Whether or not Maker is actually selected to an All-Defensive team isn’t the point. Whether or not Detroit did everything they could to assist in his development, is what we’re talking about. Casey and his staff have an obligation to the franchise to find out what motivates their players and begin pushing those buttons.
The players’ needs come first, but aiding the coaching and training staff, the nerds in the analytics department, and everyone else in-between in achieving their career goals also makes for a healthy hoops culture too. Am I to believe that for ten years no one told the Pistons organization that investing in your fucking employees is kind of important?
At the end of the day, this is a business and their lack of acumen towards the easy stuff begs the question: How, exactly, are the Pistons still in business?
Detroit didn’t need to follow some basketball version of The Conjoined Triangles of Success for the last decade, they needed to enroll in Wayne State’s Business 101 classes.
Of course, that’s the abstract effect of prioritizing development. The concert value is that the players will actually get better. Duh.
So, over the next three years, I want to see responsible spending, an ingrained culture dedicated to player growth, and a professional work environment ran by forward-thinking adults. When’s the last time the Pistons had any of those? How the front office delivers on those items is how I will judge them.
If Team Stefanski isn’t “allowed” to shake the snow globe in any sort of meaningful fashion, and you’re not a fan of what I’m selling, what are your expectations?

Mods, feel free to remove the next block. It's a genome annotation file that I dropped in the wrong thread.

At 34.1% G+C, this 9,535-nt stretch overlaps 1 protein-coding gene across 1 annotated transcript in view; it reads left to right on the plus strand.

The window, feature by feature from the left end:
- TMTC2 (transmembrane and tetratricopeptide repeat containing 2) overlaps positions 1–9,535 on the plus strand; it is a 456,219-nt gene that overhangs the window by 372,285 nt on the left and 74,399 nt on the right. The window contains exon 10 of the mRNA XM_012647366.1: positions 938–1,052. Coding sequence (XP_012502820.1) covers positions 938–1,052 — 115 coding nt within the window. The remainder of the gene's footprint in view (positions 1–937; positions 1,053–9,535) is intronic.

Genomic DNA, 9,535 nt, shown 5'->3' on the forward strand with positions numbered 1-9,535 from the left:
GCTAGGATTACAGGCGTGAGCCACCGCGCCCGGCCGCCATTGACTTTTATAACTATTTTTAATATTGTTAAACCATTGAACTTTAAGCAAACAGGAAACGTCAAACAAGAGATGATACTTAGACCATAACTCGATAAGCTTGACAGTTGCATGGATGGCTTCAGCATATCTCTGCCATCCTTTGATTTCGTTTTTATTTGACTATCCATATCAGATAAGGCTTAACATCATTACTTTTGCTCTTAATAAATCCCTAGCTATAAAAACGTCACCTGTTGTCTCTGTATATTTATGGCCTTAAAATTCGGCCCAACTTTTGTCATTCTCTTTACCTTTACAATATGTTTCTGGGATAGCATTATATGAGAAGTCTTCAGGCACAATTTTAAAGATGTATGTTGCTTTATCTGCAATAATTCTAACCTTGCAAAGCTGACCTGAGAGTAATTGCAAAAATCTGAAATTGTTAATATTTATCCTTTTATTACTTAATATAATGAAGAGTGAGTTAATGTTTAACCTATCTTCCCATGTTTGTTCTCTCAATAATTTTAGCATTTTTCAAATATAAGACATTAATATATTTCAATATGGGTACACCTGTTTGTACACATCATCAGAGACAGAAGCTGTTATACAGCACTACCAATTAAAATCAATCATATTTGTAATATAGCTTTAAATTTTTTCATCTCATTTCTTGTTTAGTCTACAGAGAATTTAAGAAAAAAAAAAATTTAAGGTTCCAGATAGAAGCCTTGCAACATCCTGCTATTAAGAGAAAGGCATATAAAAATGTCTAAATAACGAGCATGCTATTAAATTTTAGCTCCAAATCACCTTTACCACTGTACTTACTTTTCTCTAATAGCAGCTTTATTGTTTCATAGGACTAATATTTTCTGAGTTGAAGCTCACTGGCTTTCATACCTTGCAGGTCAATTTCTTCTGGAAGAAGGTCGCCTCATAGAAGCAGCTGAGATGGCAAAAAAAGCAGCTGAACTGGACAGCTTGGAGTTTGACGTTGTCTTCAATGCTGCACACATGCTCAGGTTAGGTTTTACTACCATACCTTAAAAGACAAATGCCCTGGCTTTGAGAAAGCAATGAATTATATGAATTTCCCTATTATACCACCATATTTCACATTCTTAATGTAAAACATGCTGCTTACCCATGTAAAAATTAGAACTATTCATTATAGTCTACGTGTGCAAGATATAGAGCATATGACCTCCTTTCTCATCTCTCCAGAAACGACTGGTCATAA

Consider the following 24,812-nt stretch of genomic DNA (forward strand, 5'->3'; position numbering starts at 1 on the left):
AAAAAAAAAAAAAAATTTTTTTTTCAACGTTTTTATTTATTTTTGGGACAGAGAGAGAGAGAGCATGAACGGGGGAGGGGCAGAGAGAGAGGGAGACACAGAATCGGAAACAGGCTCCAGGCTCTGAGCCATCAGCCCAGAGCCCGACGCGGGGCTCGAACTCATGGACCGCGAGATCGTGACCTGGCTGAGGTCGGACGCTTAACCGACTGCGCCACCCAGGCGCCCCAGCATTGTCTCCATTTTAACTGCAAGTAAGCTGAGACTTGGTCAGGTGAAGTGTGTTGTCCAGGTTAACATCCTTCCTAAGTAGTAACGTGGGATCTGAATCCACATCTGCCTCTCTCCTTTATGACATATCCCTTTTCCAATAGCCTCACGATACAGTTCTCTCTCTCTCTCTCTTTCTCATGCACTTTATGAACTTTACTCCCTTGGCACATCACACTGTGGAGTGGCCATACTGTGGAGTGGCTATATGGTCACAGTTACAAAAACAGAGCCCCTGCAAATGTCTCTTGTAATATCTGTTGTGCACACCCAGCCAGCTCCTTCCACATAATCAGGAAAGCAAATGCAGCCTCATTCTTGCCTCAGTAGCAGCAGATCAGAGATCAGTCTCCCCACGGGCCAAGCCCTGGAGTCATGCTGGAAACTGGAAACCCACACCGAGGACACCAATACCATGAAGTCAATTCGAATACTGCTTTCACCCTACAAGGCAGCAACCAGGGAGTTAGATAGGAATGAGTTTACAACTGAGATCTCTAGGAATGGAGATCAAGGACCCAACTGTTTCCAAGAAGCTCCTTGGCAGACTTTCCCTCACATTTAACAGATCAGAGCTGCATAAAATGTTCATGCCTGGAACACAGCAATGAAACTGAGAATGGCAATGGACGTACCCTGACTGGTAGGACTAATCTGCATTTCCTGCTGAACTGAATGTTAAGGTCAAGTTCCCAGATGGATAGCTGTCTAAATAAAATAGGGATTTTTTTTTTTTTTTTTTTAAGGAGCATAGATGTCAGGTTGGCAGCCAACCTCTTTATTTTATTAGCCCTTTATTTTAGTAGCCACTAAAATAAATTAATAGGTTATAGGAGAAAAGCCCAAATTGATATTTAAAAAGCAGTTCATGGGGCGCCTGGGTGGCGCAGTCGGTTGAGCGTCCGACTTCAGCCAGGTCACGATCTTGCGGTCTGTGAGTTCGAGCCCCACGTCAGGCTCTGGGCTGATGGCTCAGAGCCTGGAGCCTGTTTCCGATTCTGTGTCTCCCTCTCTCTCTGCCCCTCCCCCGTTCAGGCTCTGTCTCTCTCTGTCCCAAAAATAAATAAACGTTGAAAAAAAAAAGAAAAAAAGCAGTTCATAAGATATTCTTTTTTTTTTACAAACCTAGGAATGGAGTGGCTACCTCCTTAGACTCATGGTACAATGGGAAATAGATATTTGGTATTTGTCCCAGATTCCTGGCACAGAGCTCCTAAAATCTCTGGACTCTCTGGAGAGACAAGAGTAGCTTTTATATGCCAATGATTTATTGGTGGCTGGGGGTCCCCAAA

Instead of a franchise-wide Process purge, Gores is electing to continue with the incremental change route. Make no mistake, just because it’s not The Process, doesn’t mean it’s not a process.
Yes, that means 45 wins for next couple years. But, hopefully, they will spotlight and address the heart of the problem(s) instead of continuing to invest in short-term band-aids that will eventually fray.
The Pistons cannot consistently rely on fancy names in free agency, the crapshoot draft, or a volatile trade market to increase their likelihood of winning a championship. Detroit can win, and won in the past, by nurturing and focusing on an environment based not only on development, but accountability and authentic badassness as well.
In Blake Griffin, the team has badass part covered.
The Pistons are still short on accountability and development, but are finally trending in the right direction.
There are two ways NBA teams consistently manufacture winning opportunities: great local weather or a great culture. Neither guarantees championships, but good luck winning without at least one of them. If Detroit is fortunate enough to find themselves on top again, which one do you think changed first?
A cliched topic like winning culture is a tough sell on the internet, I get it, but I’ve also seen enough head-scratching ESPN trade machine receipts to last a dozen lifetimes. It doesn’t matter who the team acquires if the roots of the franchise remained rotten.
The unfair part for Ed Stefanski, Dwane Casey, and Blake Griffin is that under Gores’ rebuilding from the middle timeline, when (if) the Pistons are back to competing at a high level, they’ll be gone. But if they’re doing this right, the trio will usher in the next winning era of Detroit Basketball.